Lawrence Shankland’s stoppage-time equaliser rescued a point for Scotland as they kept their slim hopes of topping their Euro 2024 qualifying group alive with a late draw in Georgia.
With the Scots – who booked their spot in Germany last month – lacking attacking inspiration, the Hearts captain was thrown on and nodded in fellow substitute Stuart Armstrong’s cross with 92 minutes on clock in Tbilisi.
That dramatic equaliser, which prevents Steve Clarke losing a fourth consecutive game in his 50th match in charge, came after Khvicha Kvaratskhelia twice gave Georgia the lead.
The Napoli winger first met a low ball from Otar Kakabadze to slide in his 13th goal in 27 caps, then took that tally to 14 just before the hour when he cut in off the left and drilled low past Zander Clark, who was making his first start.
That strike came just eight minutes after free-scoring Scott McTominay netted his seventh goal of the qualifying campaign with a deflected second-half equaliser from the edge of the home box.
But that effort was one of the few opportunities the Scots had created until Shankland rose at the back post to net his second international goal.
To secure top spot in Group A, Scotland will need to beat Norway at Hampden in their final qualifier on Sunday (19:45 GMT) and hope Spain lose at home to the Georgians.
Travelling to Tbilisi – where Scotland’s Euro 2008 and 2016 bids were dealt infamous blows – relatively carefree was quite the luxury for Clarke and his players.
If you told any member of the Tartan Army that would be the case at the start of this campaign, they would have assumed their nation’s hopes were over with two games remaining.
But despite going four without a win, that conditioned pessimism continues to evaporate under this team, who again found a way to get a result in a game they were second best in for long spells.
Georgia, who had 13 wins from their last 20 games prior to Thursday, were always at arm’s length as Clark’s sharp first-half save from Levan Shengelia prevented the home side going two up.
But, McTominay’s fortuitous leveller aside, the issue for Scotland was they were struggling to create many clear-cut chances with their lion’s share of the ball, while anything they did create was being passed up.
Lyndon Dykes glanced Billy Gilmour’s free-kick wide in the first half before seeing another saved at the near post after the break.
The Queens Park Rangers striker was the man to make way for Shankland, who demonstrated the composure Dykes was lacking just seven minutes after coming on by planting in a header of his own in the dying stages.
With key defensive trio Aaron Hickey, Kieran Tierney and captain Andy Robertson out, along with first-choice goalkeeper Angus Gunn and striker Che Adams, this double-header has been viewed as an opportunity for Clarke’s bit-part players to stake a claim.
Assistant manager John Carver challenged Shankland to use his late call-up to grasp his chance and he needed just seven minutes to do that. The Hearts captain could now be in line for a start on Sunday against Norway.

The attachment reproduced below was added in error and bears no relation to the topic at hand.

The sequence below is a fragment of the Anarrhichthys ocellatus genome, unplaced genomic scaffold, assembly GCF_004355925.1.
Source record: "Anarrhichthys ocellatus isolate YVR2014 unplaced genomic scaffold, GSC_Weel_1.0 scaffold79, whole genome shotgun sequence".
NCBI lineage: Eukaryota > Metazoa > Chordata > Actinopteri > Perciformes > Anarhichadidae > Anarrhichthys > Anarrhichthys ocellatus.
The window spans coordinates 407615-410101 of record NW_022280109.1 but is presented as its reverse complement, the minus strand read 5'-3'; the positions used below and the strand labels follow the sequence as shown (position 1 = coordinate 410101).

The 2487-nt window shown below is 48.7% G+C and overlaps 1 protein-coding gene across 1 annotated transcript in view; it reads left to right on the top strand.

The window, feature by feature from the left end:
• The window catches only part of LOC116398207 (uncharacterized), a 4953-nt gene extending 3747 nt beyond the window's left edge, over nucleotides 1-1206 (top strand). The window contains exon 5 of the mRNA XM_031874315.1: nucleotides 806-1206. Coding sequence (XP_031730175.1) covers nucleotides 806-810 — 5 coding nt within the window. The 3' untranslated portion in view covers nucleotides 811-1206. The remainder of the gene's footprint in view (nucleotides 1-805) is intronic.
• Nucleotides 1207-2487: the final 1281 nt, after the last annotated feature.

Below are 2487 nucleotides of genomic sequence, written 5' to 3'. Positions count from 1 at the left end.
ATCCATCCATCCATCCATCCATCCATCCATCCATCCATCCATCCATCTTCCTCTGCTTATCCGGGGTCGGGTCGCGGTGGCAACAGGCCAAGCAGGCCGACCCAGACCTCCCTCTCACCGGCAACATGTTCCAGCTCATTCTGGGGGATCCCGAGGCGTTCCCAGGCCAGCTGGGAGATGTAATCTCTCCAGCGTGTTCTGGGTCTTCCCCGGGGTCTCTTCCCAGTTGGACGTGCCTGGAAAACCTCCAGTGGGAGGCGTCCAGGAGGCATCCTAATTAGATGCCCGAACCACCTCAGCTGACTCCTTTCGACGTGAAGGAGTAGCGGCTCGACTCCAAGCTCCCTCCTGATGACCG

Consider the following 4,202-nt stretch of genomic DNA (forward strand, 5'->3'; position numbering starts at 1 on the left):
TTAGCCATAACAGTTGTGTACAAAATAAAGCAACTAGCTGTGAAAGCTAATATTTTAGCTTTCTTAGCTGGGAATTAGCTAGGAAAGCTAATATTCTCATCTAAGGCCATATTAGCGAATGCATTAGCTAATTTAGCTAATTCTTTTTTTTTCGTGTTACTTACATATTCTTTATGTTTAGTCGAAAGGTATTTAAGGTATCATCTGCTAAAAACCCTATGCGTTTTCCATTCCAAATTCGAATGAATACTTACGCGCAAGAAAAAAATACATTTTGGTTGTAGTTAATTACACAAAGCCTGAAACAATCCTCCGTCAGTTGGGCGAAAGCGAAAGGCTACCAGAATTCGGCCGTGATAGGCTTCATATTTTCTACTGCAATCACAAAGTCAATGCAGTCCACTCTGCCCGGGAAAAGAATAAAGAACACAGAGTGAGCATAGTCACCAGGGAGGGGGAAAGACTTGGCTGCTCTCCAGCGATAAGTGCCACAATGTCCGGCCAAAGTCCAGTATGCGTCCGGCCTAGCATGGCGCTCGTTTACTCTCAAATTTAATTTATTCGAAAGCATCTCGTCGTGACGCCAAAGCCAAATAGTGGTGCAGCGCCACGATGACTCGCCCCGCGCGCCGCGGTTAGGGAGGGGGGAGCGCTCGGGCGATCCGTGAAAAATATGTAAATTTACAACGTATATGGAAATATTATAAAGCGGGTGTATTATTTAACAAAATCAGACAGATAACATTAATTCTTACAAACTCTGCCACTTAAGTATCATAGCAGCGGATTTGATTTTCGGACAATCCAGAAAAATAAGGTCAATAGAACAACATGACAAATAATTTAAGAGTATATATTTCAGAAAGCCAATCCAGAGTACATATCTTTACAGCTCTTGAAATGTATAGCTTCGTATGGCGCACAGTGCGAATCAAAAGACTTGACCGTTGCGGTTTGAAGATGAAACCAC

As well as the first-half stop from Shengelia, Shankland’s club team-mate Clark was also sharp across his line to thwart the Georgian’s free-kick.
But the keeper will perhaps be disappointed with his role in Kvaratskhelia’s second, which was fiercely struck but appeared to go low under his dive.
Bologna’s Lewis Ferguson can be pleased with his second-half showing, which provided Scotland’s midfield with the energy to maintain territory in the home half.
Ferguson was a half-time substitute for Gilmour, who can perhaps feel hard done by. The Brighton man’s role in the team continues to come under threat, but he created the most chances (three) and completed the most passes (42) of any Scotland midfielder in the first half.
Sunday’s visit of Norway will perhaps provide a clearer picture of Clarke’s long-term thinking.
Scotland head coach Steve Clarke: “We came here with the intention of winning the game. You always say to your players, if you can’t win, then don’t lose. We showed good character.
“It wasn’t an off night, it was a difficult night against a good opponent. Georgia are probably the best pot four team and have one player up front who is exceptional.
“It is a night where we can do better, but to say it was an off night would be unfair to our players.”
Scotland striker Lawrence Shankland: “We were chasing the game, coming from behind twice. To get the equaliser was important and I’m just grateful to get that goal.
“It’s a difficult place to come, thankfully enough we’d already qualified from the group so it wasn’t pivotal. They’re a good team, with good individual players. Thankfully I was in there at the right moment.”
Scotland’s memorable qualifying campaign comes to an end at Hampden on Sunday when they host Norway.
All eyes will then be on the Euro 2024 draw, which takes place two weeks later on 2 December.